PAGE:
A recently retired CEO of a local company has bought a vacant but historic brick building next to Circle Centre mall and plans to attract another restaurant to the location.
Jeff Laskowski led Wood-Mizer Products Inc., a west-side portable saw mill manufacturer started by his father and a partner, for about 10 years before departing Jan.1.
Converting ownership of the company to workers under an employee stock ownership plan, or ESOP, enabled Laskowski, 58, to cash out and acquire the building, which is at 14 W. Maryland St.
The Speedway native, who lives in Lizton with his wife, said he paid $3 million, or $150 per square foot, for the 20,000-square-foot building that was home to the 14 West Restaurant and Suites until the end of 2012. Laskowski said he will invest another $500,000 in the property in hopes of luring another eatery to the location.
The couple ultimately plans to live in the top two floors of the four-story building, outfitted with suites and a large penthouse, while generating income from a restaurant that would lease the first and second levels, as well as the basement.
“I’m hoping one of these national chains wants a building with character that seats a lot of people,” Laskowski said. “This is a prime spot.”
Constructed in 1876, the distinctive building with arched window openings was known as Elliott’s Block and was home to Indiana News Co. after serving as a warehouse annex for L.S. Ayres Co.
An extensive renovation in 1999 transformed the space into an upscale restaurant known as Malibu on Maryland with hotel suites. Local investor Richard Coombes, who led the revamp, sold it to Carter M. Fortune.
The business had been a passion project for the local businessman and philanthropist, who died at age 70 in August 2012. Fortune was chairman of locally based Fortune Industries, a publicly traded company before undergoing a restructuring.
Laskowski bought the building from a Fortune family trust. The sale included all the restaurant equipment left in the building and even dishes and silverware. Tables were set, as if 14 West were expecting customers, when it abruptly closed.
“It was a little on the spooky side,” Laskowski recalled about his first walk-through of the building. “They left everything.”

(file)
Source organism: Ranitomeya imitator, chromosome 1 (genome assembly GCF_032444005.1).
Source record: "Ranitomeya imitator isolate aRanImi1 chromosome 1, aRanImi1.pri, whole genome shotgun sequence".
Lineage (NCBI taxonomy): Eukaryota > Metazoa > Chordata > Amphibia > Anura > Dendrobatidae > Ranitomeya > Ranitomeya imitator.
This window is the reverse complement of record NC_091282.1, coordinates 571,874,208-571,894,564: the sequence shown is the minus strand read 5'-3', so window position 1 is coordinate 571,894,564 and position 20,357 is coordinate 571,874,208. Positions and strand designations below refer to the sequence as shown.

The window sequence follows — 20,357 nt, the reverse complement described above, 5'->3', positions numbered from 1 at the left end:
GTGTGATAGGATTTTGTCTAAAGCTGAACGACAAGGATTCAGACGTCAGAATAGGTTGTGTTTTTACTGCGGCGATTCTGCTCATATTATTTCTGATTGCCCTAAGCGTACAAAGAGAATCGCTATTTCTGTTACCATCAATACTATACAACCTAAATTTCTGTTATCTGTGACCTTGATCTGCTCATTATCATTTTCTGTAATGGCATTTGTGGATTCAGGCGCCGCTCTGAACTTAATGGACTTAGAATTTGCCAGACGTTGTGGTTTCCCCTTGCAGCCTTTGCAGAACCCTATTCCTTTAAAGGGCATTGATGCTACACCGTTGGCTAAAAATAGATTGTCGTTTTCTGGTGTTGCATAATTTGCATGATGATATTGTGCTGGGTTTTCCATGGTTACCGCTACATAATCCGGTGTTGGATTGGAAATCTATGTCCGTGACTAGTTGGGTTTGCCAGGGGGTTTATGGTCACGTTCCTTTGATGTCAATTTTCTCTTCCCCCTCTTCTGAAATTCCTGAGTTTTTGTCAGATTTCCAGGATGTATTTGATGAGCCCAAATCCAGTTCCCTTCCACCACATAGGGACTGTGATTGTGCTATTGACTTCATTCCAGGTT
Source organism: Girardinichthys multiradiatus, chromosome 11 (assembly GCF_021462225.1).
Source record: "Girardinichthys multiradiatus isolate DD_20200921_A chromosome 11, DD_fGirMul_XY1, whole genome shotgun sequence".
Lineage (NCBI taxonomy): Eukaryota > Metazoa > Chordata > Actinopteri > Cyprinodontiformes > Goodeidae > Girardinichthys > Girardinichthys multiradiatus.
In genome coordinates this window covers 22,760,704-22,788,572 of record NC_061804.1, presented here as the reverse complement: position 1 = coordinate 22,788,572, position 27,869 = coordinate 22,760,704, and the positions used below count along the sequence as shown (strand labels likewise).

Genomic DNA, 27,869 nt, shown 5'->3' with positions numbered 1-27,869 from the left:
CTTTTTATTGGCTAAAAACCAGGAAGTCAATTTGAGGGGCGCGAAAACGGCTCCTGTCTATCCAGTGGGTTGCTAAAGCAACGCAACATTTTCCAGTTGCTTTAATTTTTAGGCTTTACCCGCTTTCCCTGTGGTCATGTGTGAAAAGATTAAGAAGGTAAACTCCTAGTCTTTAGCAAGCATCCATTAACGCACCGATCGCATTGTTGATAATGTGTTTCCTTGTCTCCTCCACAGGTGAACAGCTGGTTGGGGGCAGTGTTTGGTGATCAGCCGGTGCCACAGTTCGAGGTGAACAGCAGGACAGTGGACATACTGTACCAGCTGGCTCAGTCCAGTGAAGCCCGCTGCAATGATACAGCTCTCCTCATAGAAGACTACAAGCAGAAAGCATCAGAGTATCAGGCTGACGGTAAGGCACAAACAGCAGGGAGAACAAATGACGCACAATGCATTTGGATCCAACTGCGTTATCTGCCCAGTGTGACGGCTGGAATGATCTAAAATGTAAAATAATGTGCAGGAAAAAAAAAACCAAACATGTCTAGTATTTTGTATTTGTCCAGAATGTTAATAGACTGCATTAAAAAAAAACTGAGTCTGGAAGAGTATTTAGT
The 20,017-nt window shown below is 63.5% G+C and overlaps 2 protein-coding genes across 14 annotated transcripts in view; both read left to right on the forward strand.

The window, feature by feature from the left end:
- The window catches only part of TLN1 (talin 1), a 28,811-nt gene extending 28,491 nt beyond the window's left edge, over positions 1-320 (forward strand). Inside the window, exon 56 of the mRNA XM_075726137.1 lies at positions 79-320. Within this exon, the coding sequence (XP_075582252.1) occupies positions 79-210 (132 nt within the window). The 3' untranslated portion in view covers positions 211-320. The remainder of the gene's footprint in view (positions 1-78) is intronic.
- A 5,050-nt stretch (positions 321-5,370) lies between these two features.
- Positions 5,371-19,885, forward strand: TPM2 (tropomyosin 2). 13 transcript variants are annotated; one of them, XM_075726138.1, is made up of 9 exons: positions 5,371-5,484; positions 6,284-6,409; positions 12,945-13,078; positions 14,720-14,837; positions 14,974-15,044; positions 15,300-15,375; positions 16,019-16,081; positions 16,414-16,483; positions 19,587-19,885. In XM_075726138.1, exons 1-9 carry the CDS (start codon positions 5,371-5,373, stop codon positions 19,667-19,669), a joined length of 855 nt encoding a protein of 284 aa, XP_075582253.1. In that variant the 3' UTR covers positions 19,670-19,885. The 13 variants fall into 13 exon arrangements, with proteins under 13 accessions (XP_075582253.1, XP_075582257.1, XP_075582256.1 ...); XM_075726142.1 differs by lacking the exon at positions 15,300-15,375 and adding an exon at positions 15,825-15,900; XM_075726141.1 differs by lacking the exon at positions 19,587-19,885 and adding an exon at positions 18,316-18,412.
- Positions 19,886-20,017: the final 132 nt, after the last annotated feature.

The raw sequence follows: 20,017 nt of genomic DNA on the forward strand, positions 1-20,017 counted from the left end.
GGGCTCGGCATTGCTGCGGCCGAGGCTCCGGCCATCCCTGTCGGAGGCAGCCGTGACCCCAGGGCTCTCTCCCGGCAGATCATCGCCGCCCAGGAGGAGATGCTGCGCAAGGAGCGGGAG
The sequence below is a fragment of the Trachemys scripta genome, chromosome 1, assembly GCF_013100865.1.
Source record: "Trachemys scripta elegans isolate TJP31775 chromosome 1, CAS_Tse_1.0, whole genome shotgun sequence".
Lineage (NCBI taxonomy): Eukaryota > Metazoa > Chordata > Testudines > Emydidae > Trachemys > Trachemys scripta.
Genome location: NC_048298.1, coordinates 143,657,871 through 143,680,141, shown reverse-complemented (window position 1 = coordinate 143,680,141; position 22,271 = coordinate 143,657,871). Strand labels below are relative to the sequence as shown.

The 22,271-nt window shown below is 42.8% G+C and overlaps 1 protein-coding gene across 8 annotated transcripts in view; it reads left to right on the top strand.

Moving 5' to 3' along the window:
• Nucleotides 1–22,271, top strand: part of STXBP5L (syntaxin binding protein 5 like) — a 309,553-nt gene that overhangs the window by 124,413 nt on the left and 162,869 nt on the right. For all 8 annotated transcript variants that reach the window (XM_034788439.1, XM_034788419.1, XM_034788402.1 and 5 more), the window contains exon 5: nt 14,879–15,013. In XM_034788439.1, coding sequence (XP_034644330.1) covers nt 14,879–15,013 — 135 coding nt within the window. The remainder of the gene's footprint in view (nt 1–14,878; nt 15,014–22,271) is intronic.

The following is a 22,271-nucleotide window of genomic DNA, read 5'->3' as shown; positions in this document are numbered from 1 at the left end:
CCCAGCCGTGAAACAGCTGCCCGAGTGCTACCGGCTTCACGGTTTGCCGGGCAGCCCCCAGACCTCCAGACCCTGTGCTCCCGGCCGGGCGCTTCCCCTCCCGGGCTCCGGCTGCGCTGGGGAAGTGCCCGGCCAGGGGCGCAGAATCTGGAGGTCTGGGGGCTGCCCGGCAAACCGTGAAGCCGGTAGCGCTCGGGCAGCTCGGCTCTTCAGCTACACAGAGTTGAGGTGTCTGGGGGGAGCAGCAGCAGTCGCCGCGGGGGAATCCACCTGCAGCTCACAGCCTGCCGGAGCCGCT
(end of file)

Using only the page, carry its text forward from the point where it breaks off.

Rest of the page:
Under Fortune’s ownership, he sealed a large opening between the first and second levels of the restaurant that allowed patrons to look below, and he converted the upper floor to private banquet areas. The move restricted seating to only about 65 on the ground level.
Laskowski plans to reopen the area and build a mezzanine level between the floors, with a staircase, in addition to reducing bar space to about half the size now. The moves will increase occupancy to nearly 300.
By increasing seating, he hopes to attract a national restaurant chain. It’s possible, but a regional player might make more sense, said Gary Perel, a retail broker at Newmark Knight Frank Halakar.
“It’s a great restaurant location, especially with what Simon’s doing across the street,” he said. “I could see some nationals taking a look at it, but I would guess it’s more of a regional play. Not a lot of nationals have a vertical model in place.”
Simon Property Group Inc., the manager of Circle Centre mall, is in the process of backfilling space left by the vacancy of anchor Nordstrom adjacent to Laskowski’s building.
IBJ reported early this month that Bobby’s Burger Palace, a chain developed by celebrity chef Bobby Flay, along with beer-focused Yard House and Bonefish Grill are in discussions with Simon to open restaurants in the former Nordstrom space.
Each floor of of Laskowski's building, including the basement, is about 4,000 square feet. The two upper floors include updated hotel suites and a large penthouse that served as a Super Bowl home base for a large corporation.
Laskowski, who holds a bachelor’s degree and MBA from Indiana University, plans to rent the rooms for the next year, or until the renovation is complete and a restaurant tenant is signed. Long term, he plans to connect the top two floors with a spiral staircase and make the space their home.
If all else fails and he’s unable to attract a restaurant, he jokingly told his wife that “we’ll make this the biggest house in Indianapolis.”
Janice Paine of Colliers International was the listing agent on the building.